Lee: Is Nvidia Grace a sign of doubt?

Nvidia AI supercomputing Grace CPU
Nvidia Grace is an upcoming data center CPU, while Nvidia is mainly known for its GPUs. Analyst Leonard Lee wonders if Nvidia is getting ready in case its acqusition of Arm fails to get regulatory approval. (Nvidia)
Leonard Lee

During his opening keynote at GTC21, Nvidia CEO Jensen Huang announced Project Grace, a CPU based on Arm’s Neoverse geared for the data center. The company will be joining the ranks of AWS, Google and Qualcomm who license Arm’s CPU cores or ISA in pursuit of the emerging AI opportunity in the data center.

Nvidia’s entry into the data center CPU game has been widely celebrated as a landmark move that poses an existential threat to Intel’s dominance in the data center. Accordingly, Nvidia’s stock jumped 5.62 percent upon the announcement while Intel’s dropped 4.18 percent. However, the advent of Project Grace feels like something else. It could suggest that Nvidia sees the writing on the wall and needs a hedge in the event that Nvidia’s $40 billion acquisition of Arm falls through.

Given recent complaints filed by some of Arm’s marquee licensees Microsoft, Google and Qualcomm earlier this year, the Nvidia-Arm acquisition is now facing at least a year of regulatory limbo. That’s a year that Nvidia cannot afford to delay its ambitions against the backdrop of an Intel commandeered by new CEO Pat Gelsinger hellbent on restoring the company to its former glory and technical leadership.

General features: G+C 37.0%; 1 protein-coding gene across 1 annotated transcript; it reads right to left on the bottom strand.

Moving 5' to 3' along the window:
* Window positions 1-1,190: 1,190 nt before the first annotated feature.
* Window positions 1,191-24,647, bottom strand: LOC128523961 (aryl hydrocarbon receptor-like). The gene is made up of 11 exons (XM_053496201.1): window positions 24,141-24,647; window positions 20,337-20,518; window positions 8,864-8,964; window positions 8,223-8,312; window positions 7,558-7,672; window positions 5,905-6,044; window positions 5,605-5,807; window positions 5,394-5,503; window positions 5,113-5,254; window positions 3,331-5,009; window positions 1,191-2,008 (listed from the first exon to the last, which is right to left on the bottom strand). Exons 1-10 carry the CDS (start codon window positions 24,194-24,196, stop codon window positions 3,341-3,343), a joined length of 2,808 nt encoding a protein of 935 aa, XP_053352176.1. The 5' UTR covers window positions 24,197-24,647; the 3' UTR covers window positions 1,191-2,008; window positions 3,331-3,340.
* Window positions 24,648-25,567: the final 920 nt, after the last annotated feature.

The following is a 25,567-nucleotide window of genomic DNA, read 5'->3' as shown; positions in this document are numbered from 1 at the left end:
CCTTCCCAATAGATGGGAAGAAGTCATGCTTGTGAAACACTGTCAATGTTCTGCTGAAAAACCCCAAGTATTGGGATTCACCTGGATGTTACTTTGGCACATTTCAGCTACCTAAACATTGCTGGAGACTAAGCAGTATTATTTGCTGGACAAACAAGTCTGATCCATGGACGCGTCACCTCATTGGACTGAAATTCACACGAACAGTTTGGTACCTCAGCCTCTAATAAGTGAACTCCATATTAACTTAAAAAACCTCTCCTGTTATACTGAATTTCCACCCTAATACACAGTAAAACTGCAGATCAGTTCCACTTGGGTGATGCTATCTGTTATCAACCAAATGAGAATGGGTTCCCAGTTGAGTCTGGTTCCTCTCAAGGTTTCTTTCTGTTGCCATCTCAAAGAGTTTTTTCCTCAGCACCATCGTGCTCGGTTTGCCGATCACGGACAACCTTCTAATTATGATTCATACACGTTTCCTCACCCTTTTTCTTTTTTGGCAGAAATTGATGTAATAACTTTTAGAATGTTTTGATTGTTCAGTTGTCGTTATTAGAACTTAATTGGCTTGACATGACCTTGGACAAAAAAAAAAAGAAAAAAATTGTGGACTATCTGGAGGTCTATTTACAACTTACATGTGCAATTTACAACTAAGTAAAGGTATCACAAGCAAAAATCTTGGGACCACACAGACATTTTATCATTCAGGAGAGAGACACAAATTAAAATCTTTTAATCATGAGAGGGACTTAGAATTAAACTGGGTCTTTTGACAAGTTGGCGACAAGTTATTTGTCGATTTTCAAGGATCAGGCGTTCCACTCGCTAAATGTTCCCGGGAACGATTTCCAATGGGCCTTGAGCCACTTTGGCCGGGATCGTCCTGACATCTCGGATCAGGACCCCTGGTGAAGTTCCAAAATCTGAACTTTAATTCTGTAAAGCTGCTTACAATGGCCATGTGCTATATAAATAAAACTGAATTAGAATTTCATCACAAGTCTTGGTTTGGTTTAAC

In retrospect, Huang gave us a hint that a hedge was in play during his February 25th interview on CNBC with Jim Cramer who asked if Nvidia’s long-term growth would be negatively impacted if its acquisition of Arm was blocked. Huang stated, “Nvidia is going to be huge no matter what.” In other words, Nvidia doesn’t need to acquire Arm to achieve its goals and continue to grow its business in the data center and edge computing markets. Project Grace is effectively a statement of proof. Technically, the idea of acquiring Arm has been relegated to the status of nice-to-have by none other than the Nvidia CEO himself.

These latest remarks and actions bear stark contrast to Jensen’s sentiments expressed back in September 2020 when the Nvidia acquisition of Arm was first announced. Jensen Huang stated that the combination of Nvidia and Arm would create the “world’s premier computing company for the age of AI.”

However, the announcement of the deal drew early antitrust and geopolitical concerns as well as a sharp rebuke from Hermann Hauser, a co-founder of Acorn Computers who helped pioneer the Arm architecture. Dr. Hauser asserted in his letter to the U.K. House of Commons foreign affairs committee that the union would create “a quasi-monopoly supplier of microprocessors to the world.” Dr. Hauser also warned that the deal would end Arm’s position as the “Switzerland of the semiconductor industry.”

In response, Huang insisted that a “firewall” between the two businesses would be established and maintained to ensure that anticompetitive dynamics could not play out to the detriment of Arm’s customers and Nvidia’s competitors in the Arm ecosystem.